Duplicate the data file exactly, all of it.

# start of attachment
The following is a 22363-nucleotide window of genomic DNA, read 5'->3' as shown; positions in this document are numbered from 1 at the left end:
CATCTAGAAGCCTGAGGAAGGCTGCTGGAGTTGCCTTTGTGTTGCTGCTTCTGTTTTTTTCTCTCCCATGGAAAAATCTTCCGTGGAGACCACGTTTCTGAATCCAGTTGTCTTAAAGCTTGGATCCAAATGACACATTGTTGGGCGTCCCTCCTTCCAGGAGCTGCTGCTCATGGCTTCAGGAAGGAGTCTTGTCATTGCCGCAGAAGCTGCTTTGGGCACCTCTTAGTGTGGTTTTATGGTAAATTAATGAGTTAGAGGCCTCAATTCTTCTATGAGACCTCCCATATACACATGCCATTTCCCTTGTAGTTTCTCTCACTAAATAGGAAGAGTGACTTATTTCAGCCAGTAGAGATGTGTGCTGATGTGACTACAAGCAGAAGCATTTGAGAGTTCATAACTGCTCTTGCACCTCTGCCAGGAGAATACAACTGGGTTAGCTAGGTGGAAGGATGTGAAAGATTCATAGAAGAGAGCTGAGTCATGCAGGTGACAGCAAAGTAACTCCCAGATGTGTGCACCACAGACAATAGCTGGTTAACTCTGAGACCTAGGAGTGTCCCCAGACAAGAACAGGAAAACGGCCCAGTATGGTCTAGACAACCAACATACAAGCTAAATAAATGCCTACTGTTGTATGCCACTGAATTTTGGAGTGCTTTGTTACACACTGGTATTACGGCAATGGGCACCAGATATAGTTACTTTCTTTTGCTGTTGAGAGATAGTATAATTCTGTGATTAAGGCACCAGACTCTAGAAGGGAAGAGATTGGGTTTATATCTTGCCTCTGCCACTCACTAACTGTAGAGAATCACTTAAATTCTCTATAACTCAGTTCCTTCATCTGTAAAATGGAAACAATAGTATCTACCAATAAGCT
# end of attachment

The following is a 22363-nucleotide window of genomic DNA, read 5'->3' as shown; positions in this document are numbered from 1 at the left end:
CATCTAGAAGCCTGAGGAAGGCTGCTGGAGTTGCCTTTGTGTTGCTGCTTCTGTTTTTTTCTCTCCCATGGAAAAATCTTCCGTGGAGACCACGTTTCTGAATCCAGTTGTCTTAAAGCTTGGATCCAAATGACACATTGTTGGGCGTCCCTCCTTCCAGGAGCTGCTGCTCATGGCTTCAGGAAGGAGTCTTGTCATTGCCGCAGAAGCTGCTTTGGGCACCTCTTAGTGTGGTTTTATGGTAAATTAATGAGTTAGAGGCCTCAATTCTTCTATGAGACCTCCCATATACACATGCCATTTCCCTTGTAGTTTCTCTCACTAAATAGGAAGAGTGACTTATTTCAGCCAGTAGAGATGTGTGCTGATGTGACTACAAGCAGAAGCATTTGAGAGTTCATAACTGCTCTTGCACCTCTGCCAGGAGAATACAACTGGGTTAGCTAGGTGGAAGGATGTGAAAGATTCATAGAAGAGAGCTGAGTCATGCAGGTGACAGCAAAGTAACTCCCAGATGTGTGCACCACAGACAATAGCTGGTTAACTCTGAGACCTAGGAGTGTCCCCAGACAAGAACAGGAAAACGGCCCAGTATGGTCTAGACAACCAACATACAAGCTAAATAAATGCCTACTGTTGTATGCCACTGAATTTTGGAGTGCTTTGTTACACACTGGTATTACGGCAATGGGCACCAGATATAGTTACTTTCTTTTGCTGTTGAGAGATAGTATAATTCTGTGATTAAGGCACCAGACTCTAGAAGGGAAGAGATTGGGTTTATATCTTGCCTCTGCCACTCACTAACTGTAGAGAATCACTTAAATTCTCTATAACTCAGTTCCTTCATCTGTAAAATGGAAACAATAGTATCTACCAATAAGCT